27 March 2011
What is the basis for our claim that the Land of Israel belongs to the Jewish people? This is not simply a rhetorical question but rather an existential one since the Arabs claim that the same land is theirs. According to their version they were here first and then we, the big bad colonizers, came and stole their land. Although the many holes in their story can easily be exposed, focusing all of one’s energy on trying to debunk every lie is ultimately an exercise in futility. The Arabs believe their story and many in the world and even some Jews are fully convinced that the truth is with the Arabs.
Moreover, it has been the Arabs consistent and clear projection of what they believe, regardless of whether or not it is true, that has helped create the current environment where incessant demands are being placed on Israel to relinquish significant parts of its country for the establishment of a Palestinian state, and this notwithstanding the obvious dangers that such a state would pose for the future existence of the State of Israel.
Thus, in order to maintain a firm stand in the face of such demands, especially at a time when there is also a growing local threat to our very existence, we need to take a long overdue look in the mirror and clarify once and for all the reason that we claim this land is ours in the first place. In other words, do we claim our right to the Land of Israel because of the tragedy of the Holocaust, or because of a United Nations vote in 1947 or perhaps for some other sentimental reason? Although such beliefs may have been sufficient in the past, it is doubtful that these reasons alone can still provide us with the necessary fortitude to withstand caving in to the currently mounting threats and demands.
Similarly, clarity on this fundamental topic is essential for enabling the Israeli political establishment to start thinking out of the box on issues regarding the land. There are options outside of the suicidal two-state solution and it is high time that we actively begin pursuing them. However, without the inner confidence that is provided by having a clear understanding of why the Land of Israel belongs to the Jewish people, not surprisingly alternative ideas are seldom even discussed. Thus, the situation continues to sputter along with most of our leaders still clinging to the bankrupt belief that there is no choice but the two-state solution.
What is more, this lack of clarity affects both sides of the political spectrum, leaving us with the bluff known as the left-right political divide. In other words, for years the left has been saying to the Arabs “take Judea and Samaria and create a Palestinian state” whereas the right, lacking any alternative approach, first flexes its muscles and drags its feet and only afterwards says to the Arabs “take Judea and Samaria and create a Palestinian state”. Thus nothing changes and we’re constantly “stuck” since for the most part there is only a quantitative difference between the left and the right on issues regarding the land but not a qualitative one.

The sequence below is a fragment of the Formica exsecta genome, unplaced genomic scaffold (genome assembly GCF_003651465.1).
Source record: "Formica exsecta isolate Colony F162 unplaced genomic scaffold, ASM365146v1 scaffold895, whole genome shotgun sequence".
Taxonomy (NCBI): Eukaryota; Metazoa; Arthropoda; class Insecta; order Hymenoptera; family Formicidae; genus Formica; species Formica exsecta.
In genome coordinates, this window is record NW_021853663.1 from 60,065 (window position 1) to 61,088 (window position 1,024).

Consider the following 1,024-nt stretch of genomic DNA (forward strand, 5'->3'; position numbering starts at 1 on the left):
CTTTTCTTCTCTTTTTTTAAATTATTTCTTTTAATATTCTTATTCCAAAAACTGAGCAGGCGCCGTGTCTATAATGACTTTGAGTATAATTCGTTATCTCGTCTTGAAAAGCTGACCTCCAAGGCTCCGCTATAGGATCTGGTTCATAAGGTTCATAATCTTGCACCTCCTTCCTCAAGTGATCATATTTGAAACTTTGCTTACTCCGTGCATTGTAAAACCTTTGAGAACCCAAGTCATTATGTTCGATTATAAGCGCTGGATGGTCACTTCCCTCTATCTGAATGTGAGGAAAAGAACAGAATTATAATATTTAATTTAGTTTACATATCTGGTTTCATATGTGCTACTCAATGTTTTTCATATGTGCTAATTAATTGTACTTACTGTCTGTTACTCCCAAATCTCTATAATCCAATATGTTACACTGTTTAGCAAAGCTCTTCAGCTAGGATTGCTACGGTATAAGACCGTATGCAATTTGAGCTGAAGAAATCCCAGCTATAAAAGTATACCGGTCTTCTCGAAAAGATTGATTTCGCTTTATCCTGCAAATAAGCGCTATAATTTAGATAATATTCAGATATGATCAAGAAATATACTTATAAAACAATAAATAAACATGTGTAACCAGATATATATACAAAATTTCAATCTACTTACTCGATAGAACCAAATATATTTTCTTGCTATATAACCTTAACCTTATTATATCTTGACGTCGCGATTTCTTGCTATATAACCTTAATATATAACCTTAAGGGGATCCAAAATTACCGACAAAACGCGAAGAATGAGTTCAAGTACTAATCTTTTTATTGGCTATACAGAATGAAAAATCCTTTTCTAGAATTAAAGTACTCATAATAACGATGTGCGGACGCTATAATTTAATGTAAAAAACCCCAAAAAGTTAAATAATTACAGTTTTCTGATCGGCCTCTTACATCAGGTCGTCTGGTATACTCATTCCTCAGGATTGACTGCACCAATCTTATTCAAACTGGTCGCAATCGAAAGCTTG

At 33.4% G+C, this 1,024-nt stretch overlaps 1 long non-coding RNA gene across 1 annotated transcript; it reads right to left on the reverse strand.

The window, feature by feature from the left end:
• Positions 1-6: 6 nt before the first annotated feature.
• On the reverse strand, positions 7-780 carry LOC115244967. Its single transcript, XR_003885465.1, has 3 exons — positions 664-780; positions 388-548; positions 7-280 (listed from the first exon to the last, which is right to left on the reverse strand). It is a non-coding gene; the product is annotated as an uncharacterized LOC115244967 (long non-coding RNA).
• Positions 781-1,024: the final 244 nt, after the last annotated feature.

Therefore, in order to stand strong in the face of all the demands and threats as well as to begin actively changing the situation in a positive direction, we need to focus our energy on trying to elucidate this very fundamental issue. Moreover, it is our own lack of clarity on this issue and not what the Arabs or the rest of the world maintain, that is the real source of the problem.
Having said all that, the truth is there is only one thing that is capable of providing us with the level of certainty that is needed to keep from buckling under to the escalating local and international pressure. Simply stated, it is the unwavering belief that the Land of Israel was given to the Jewish people by God. This basic tenet of Judaism has the ability to instill within us the deep sense of conviction that is needed to fully believe in the justness of our cause and to stand strong against those that challenge our right to exist as a sovereign nation in the Land of Israel. Moreover it is this, and not the Holocaust or a UN vote, which is our real claim to the Land of Israel.
The question is, do we as individuals and as a nation actually believe in this most basic principle of Judaism? This is a question that we no longer have the luxury to ignore since our continued existence in this land is contingent upon it being addressed.